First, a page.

Eev hacks for MaximaIndex:
1. eepitchmaximaI use eepitch to send lines from Emacs to Maxima; see the figure below for the main idea, and my presentation at the EmacsConf2021 for the details. The definition of eepitchmaxima in eev is the simplest possible  just this:
I tried to write variants that used Fermin MF's maximamode instead of just comint, but his maximamode behaved in weird ways when it had to send empty lines, and we couldn't fix that easily... so I gave up. 2. findanggeslinksThe video below explains a way to run my executable notes on Maxima with eev without downloading anything extra. Click on the first screenshot to go to the page about that video, and click on the third screenshot to play the very nice demo that starts at 15:14... or actually to read the subtitles of that part; then click on the timemark to play the video. Click on the second screenshot to play (or to read the subtitles of) the video starting from 11:30. That part has a very technical explanation of the "...without downloading anything extra"  not very recommended! 😕 3. Elisp hyperlinksMy notes on Maxima in maxima.e contain lots of elisp hyperlinks like these ones,
that are htmlized in special ways. They are explained in these other pages: findmaximanode, findmaximamsg. 4. Embedding in LaTeXUpdate: my current way of LaTeXing Maxima code uses Lpeg. Its main module is here, Maxima2.lua, and it produces output like this from this input (plus tweaking). The rest of this section describes an older way. Here is an example of how I am embedding Maxima code in LaTeX files; the trick that makes eepitch ignore a prefix is explained here. If I execute that eepitch block skipping the lines "load" and "display2d" I get a humanfriendly output, as in the first screenshot below; if I execute the lines "load" and "display2d" I get an output that I can process with Mx emaximaconv (that calls emaxima.lua) to obtain this LaTeX code, that becomes this in the PDF. This trick is based on the answers that I got for this question that I sent to Maxima mailing list; note that 1) I am using this copy of emaxima.sty that has two lines commented out, and 2) my emaxima.lua is a quick hack, and it should be converted to elisp at some point. 5. "Physicist's notation"First version: In 2022jan10 I sent to the Maxima mailing list this big email, that had two parts. In the first part I asked about the (internal) differences between using expressions, like "f : x^2", and using functions, like "g(x) := x^3"; the code associated to that part is here. In the second part I asked if, and how, Maxima supports "physicists' notation"  where "physicists' notation" ("PN") is my informal name for a notation that is common in old books like this one by Silvanus Thompson. In PN variables and functions can share the same names, variables can be "dependent", some arguments can be omitted, and several abbreviations are standard  for example, if y=y(x) then the default meaning for y_{1} is y_{1}=y(x_{1})=y(x_{0}+Δx). It turns out that YES, Maxima supports physicists' notation, and it's easy to translate calculations in PN to Maxima if we use gradef and subst in the right way to translate between PN and "mathematician's notation". I recorded a 20s video demoing this  it's here, and its code is here. The slides on PN that I prepared for my course on Calculus 3 are here. Second version (sep/2023): my sample space is small  about 25 people  but apparently in Brazil,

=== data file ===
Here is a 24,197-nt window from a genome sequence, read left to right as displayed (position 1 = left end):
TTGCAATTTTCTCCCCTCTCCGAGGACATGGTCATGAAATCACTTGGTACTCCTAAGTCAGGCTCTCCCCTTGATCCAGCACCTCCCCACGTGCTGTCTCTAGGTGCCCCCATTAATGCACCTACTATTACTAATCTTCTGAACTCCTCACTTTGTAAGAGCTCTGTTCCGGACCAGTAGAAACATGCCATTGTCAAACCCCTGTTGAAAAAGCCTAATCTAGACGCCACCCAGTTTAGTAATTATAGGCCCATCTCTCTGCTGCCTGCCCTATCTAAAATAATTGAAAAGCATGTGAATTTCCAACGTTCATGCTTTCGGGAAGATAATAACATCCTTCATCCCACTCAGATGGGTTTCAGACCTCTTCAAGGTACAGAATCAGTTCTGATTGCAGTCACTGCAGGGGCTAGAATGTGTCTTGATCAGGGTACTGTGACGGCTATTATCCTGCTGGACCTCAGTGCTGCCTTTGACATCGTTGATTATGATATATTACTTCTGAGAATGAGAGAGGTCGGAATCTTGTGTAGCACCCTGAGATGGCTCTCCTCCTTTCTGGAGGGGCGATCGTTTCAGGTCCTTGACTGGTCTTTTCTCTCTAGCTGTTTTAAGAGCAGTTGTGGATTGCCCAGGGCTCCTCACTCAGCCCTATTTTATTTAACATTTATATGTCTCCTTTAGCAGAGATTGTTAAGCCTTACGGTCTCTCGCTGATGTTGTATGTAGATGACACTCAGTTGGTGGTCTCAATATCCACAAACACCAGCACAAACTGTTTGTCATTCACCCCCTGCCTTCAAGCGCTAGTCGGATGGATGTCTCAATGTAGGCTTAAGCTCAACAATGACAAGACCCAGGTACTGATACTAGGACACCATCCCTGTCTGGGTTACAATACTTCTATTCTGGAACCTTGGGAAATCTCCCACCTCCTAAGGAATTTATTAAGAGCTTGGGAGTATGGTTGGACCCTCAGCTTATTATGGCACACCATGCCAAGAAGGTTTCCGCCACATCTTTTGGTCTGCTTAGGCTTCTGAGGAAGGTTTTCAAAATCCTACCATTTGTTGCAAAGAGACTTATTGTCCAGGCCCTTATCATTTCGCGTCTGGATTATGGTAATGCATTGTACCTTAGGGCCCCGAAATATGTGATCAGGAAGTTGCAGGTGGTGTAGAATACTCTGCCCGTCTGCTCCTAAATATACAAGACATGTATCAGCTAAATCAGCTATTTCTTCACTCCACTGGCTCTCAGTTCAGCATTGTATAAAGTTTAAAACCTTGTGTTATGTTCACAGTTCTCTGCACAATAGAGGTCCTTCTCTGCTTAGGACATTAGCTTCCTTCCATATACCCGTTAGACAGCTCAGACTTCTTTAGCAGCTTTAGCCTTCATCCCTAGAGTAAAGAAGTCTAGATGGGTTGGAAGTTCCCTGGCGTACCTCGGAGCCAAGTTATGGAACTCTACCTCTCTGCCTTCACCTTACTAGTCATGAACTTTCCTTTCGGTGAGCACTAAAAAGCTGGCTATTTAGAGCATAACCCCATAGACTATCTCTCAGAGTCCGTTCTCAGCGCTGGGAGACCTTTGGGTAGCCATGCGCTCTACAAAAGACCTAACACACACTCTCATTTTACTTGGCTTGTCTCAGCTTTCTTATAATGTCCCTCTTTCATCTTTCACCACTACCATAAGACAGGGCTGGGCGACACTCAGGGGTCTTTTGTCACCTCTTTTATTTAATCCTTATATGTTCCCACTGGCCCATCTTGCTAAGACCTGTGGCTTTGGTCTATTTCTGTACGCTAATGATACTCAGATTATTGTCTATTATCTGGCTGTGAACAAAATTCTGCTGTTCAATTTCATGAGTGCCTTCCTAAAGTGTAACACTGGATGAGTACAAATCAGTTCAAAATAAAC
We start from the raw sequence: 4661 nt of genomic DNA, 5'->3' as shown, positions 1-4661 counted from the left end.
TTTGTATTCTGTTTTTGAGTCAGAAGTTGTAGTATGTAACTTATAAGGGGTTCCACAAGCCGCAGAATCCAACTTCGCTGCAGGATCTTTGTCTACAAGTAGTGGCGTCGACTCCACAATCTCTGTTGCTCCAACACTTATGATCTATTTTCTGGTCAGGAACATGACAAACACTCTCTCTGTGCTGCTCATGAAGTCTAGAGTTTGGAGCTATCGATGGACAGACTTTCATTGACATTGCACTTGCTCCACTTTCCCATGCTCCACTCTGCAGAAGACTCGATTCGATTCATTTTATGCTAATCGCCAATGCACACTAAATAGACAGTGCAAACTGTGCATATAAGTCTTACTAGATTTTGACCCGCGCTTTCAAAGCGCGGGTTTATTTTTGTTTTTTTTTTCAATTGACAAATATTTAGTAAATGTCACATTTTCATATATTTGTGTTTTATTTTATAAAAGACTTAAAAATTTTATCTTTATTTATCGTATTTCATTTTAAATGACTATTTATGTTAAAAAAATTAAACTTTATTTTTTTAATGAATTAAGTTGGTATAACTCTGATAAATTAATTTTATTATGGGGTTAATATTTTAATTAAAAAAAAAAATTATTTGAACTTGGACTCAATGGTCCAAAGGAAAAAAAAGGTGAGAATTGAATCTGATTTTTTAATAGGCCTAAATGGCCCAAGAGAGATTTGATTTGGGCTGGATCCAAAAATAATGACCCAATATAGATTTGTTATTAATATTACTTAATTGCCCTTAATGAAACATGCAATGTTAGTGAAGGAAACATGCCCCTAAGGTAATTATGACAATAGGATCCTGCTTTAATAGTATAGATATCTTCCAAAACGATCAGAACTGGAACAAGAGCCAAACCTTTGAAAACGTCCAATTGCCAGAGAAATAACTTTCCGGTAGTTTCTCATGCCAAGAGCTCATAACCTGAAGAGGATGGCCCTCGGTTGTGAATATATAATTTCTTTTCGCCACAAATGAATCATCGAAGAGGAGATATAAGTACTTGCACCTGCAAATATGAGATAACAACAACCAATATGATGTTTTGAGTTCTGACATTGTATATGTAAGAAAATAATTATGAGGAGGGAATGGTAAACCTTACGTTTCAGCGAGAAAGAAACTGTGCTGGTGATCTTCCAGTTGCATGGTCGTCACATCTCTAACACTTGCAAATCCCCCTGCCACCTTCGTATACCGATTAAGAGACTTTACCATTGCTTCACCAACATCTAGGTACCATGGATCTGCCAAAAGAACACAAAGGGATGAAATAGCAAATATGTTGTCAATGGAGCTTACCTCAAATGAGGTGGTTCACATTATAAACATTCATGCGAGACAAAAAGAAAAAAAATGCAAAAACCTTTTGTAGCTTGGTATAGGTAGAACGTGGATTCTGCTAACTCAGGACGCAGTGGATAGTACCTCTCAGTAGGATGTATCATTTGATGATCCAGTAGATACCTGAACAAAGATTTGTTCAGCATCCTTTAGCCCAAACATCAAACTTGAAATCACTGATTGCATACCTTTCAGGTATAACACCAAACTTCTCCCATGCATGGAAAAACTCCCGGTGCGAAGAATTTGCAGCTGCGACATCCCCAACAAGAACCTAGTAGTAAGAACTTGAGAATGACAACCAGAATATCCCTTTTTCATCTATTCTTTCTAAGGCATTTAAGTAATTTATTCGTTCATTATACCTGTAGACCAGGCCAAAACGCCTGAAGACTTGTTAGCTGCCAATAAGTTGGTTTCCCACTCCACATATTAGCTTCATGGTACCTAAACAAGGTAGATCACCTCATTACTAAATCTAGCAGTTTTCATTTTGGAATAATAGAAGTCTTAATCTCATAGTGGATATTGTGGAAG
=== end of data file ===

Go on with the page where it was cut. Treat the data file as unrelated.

...so "no one" here knows how write an "elaborator", in this sense, that could translate "Calculus+" into "Calculus". I grew up in Group A and my native language is "Calculus", but now in my day job I'm teaching integration using books that use "Calculus+", and I thought that the best way to handle my embarassment for not speaking "Calculus+" well enough would be to formalize how that translation can be done. I'm sort of working on that, and I'm starting by writing some of its functions in Maxima; my functions are here: pn1.mac. That file is a bare prototype at the moment, but to me it feels like the right way to treat dependent variables and differentials as abbreviations. Here is a screenshot: 6. SubstitutionMy first attempts to understand how Maxima implements the "#$expr$" syntax in Lisp are here: 1, 2, 3. Then Stavros Macrakis explained how I could define "dosimp" and "doeval" and I produced the example below. Its code is here. My long email explaining why I am teaching substitution in this way is here (includes gossip). 7. LuatreeTo draw Maxima objects as trees  as in the first screenshot below  I use a program that is made of three files: luatree.mac, luatree.lisp, luatree.lua. Its git repo is here, and you can test it by running the test block at the end of luatree.mac. There is an explanation of luatree here. The screenshot at the right below shows a (primitive) port of luatree to SymPy. Its code is here: luatree.py. 8. Maxima by ExampleThe best place for learning Maxima from examples is a (free) book whose name is  tadaaa!  Maxima by Example. It is divided into chapters, and my script to download a local copy of it is here. Its chapter 13 is about qdraw, that is a frontend to Maxima's plot and draw commands. I find qdraw much easier to use than plot and draw; for example, the code for drawing the Lissajous figure below  with velocity and acceleration vectors!  is just this. The second screenshot shows a trajectory P(t) = (cos t, sin t), the parabola Q(t) = P(0) + t·P'(0) + t^{2}/2·P''(0), and my favorite trick  the boxes  for drawing parabolas by hand. Its code is here. 9. Debugging the Lisp (with Sly)Most people use Slime and Swank to debug the Lisp code of Maxima. I couldn't make Slime work with eepitch, so instead of Slime and Swank I'm using Sly, Slynk, and an eepitchsly defined in this way, and I had to adapt these instructions. My code to use Sly and Slynk in Maxima is here: ~/.maxima/startsly.lisp. See also this: eevsly.html. 10. Maxima for studentsSee: